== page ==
Multi-American | How immigrants are redefining 'American' in Southern California

After grumbling about immigrant neighbors, a writer examines her attitude

A suburban neighborhood in Northern California, February 2006
A suburban neighborhood in Northern California, February 2006
Photo by Todd Lappin/Flickr (Creative Commons)

A thought-provoking piece in the Los Angeles Times by columnist Sandy Banks caught my attention earlier today.

It's about how during a recent evening walk with her college-age daughter, Banks overhears a loud conversation through a window in a foreign tongue ("was it Armenian or Persian or maybe Russian?"). Banks catches herself railing against her immigrant neighbors, launching into a tirade "about how they let their children run wild and their dog wander the street, how their grass is too long, their unread newspapers pile up, their trash cans sit at the curb for days."

Then, to her daughter's horror: "I don't agree with the immigration law in Arizona, but I get where those voters are coming from." Banks' attitude seems to surprise her as much as her daughter, so she goes on to examine her evolution:

What happened to the woman who, transplanted from Ohio, reveled in Los Angeles' panoply of languages and cultures; who took night-school classes to learn Spanish and collected friends from Belize and South Africa and Israel and Iran; whose biggest complaint in her early days in the San Fernando Valley was its lack of color?

That was 30 years ago. Both the city and the woman have changed since then — have become more crotchety and less forgiving. These days, I find myself easily irritated and looking for someone to blame.

On our trip to the mall in Northridge that afternoon, my daughter and I seemed to be the only ones at the department store counter asking for shoes in size seven, not siete. Even my daughter — who had searched unsuccessfully for a job all summer — was prompted to wonder if you had to speak Spanish to work at Macy's.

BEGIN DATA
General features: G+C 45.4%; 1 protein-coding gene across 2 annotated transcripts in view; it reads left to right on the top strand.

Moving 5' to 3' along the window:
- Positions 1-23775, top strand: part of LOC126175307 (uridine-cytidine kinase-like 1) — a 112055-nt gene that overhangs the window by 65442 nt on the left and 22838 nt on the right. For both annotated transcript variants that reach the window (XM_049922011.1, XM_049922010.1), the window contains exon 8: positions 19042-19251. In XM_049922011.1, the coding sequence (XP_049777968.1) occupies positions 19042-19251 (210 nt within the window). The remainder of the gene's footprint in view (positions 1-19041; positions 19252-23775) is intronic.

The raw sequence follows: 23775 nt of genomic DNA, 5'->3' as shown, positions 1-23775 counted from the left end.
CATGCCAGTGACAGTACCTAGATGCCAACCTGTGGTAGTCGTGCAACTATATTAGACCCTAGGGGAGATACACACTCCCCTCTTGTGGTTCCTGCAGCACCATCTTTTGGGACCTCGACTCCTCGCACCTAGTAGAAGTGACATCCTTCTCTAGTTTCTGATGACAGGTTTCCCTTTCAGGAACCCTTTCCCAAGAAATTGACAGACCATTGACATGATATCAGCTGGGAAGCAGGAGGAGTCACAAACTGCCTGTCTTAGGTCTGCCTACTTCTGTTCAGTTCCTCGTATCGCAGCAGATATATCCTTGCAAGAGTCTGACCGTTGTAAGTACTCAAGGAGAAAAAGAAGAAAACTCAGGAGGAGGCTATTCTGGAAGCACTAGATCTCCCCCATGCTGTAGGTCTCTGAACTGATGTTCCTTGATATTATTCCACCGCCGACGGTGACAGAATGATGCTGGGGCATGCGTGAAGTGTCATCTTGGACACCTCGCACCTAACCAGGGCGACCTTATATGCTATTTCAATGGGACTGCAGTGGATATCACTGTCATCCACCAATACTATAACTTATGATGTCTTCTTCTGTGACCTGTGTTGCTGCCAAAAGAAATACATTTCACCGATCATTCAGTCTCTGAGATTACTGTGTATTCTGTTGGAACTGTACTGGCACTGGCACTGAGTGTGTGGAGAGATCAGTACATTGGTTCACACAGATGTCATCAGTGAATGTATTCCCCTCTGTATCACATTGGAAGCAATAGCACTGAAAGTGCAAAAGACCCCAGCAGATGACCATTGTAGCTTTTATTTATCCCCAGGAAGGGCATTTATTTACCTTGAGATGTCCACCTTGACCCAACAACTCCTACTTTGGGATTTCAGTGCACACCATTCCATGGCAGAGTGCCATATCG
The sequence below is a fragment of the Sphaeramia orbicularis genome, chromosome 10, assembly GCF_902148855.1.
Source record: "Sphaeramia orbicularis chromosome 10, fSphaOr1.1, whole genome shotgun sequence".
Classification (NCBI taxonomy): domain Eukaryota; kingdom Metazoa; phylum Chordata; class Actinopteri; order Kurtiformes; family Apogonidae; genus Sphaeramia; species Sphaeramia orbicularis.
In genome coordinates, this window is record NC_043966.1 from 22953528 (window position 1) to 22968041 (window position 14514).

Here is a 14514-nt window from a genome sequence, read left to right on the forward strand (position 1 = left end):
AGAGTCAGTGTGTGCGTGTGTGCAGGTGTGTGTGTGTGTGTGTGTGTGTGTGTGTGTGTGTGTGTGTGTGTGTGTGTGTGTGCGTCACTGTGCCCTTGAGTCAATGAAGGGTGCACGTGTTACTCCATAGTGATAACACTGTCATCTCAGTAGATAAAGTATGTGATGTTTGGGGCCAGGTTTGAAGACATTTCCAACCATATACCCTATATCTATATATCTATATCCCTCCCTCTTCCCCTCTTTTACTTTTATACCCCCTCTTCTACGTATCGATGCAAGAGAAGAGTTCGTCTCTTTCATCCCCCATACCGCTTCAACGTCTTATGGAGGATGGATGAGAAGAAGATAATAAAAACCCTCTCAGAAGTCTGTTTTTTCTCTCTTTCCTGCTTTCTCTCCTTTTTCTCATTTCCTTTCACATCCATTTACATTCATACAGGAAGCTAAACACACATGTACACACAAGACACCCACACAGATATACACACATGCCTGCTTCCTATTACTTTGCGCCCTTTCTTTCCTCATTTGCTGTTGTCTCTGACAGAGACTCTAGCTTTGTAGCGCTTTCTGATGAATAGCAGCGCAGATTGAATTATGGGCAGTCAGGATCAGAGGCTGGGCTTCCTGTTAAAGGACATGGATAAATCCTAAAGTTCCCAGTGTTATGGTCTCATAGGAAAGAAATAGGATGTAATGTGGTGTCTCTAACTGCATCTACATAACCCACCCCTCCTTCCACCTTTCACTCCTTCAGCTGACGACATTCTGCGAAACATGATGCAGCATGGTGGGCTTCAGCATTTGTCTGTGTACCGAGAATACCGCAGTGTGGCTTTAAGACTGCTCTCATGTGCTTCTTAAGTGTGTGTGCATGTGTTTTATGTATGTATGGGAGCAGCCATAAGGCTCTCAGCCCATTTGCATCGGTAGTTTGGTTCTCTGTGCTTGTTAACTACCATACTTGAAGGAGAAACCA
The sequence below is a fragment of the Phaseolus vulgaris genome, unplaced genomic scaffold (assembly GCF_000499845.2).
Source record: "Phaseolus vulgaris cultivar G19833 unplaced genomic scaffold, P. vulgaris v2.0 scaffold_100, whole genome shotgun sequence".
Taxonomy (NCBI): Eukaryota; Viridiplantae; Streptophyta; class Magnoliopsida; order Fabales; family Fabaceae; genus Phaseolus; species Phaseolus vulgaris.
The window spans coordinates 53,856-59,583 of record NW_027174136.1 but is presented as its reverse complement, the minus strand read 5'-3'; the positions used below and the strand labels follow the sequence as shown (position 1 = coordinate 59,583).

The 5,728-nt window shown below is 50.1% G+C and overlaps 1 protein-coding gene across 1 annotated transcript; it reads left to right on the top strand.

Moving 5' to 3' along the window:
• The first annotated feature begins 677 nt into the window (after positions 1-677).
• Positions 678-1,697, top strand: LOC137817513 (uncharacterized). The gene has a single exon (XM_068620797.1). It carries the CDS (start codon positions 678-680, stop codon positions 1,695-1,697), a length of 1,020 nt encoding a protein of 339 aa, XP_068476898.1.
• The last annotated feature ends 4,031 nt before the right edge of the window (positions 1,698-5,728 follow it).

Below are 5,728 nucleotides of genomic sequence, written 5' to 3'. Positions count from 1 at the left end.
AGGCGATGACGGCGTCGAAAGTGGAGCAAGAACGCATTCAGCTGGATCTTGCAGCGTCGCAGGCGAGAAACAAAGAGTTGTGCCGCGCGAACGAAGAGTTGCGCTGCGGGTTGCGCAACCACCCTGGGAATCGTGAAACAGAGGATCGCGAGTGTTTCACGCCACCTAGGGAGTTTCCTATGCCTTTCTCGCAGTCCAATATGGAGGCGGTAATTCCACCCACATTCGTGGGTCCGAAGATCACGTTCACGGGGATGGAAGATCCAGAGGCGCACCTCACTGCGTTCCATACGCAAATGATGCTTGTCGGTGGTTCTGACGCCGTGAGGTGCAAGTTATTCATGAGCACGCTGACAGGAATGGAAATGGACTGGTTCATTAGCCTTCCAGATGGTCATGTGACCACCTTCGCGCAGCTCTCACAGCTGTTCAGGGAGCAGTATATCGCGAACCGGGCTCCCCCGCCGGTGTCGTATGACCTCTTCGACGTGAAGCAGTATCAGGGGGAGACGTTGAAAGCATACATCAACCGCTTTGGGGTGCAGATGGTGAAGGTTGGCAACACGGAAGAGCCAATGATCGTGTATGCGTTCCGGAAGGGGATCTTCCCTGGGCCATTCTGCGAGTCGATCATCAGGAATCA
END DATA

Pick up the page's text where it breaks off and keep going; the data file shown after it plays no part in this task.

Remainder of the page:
Outside at the farmers' market in the mall's parking lot, I listened to customers banter with growers in Spanish, then hand over a few dollars and walk off with bags bulging with fruit . My transactions were friendly enough, but my bags seemed emptier and my wallet lighter. I got the English-language price, I guess.

Perhaps what struck me most about the piece was the openness of Banks' confession, which wasn't quite what I expected. It provided a peek through suburban curtains into the sort of low-level, everyday intolerance that lives just below the surface in neighborhoods throughout Southern California, where hearing a conversation in a foreign language can prompt grumbling about an immigrant family's children and their unkempt lawn. It also gets at the fear and frustration that is at the core of the current political climate over immigration, as cultural changes taking place around the country make some feel more threatened than others.

Having grown up in a bilingual Latino household and neighborhood, I can identify more readily with Banks' daughter, raised in a polyglot Los Angeles and comfortable with it. But whether one identifies with Banks in this piece or not, it's a very interesting read.

In the end, Banks concludes that perhaps it's best to follow her daughter's example, "brushing up on my Spanish — and learning Korean and Armenian — than trying to hold back change with bad law."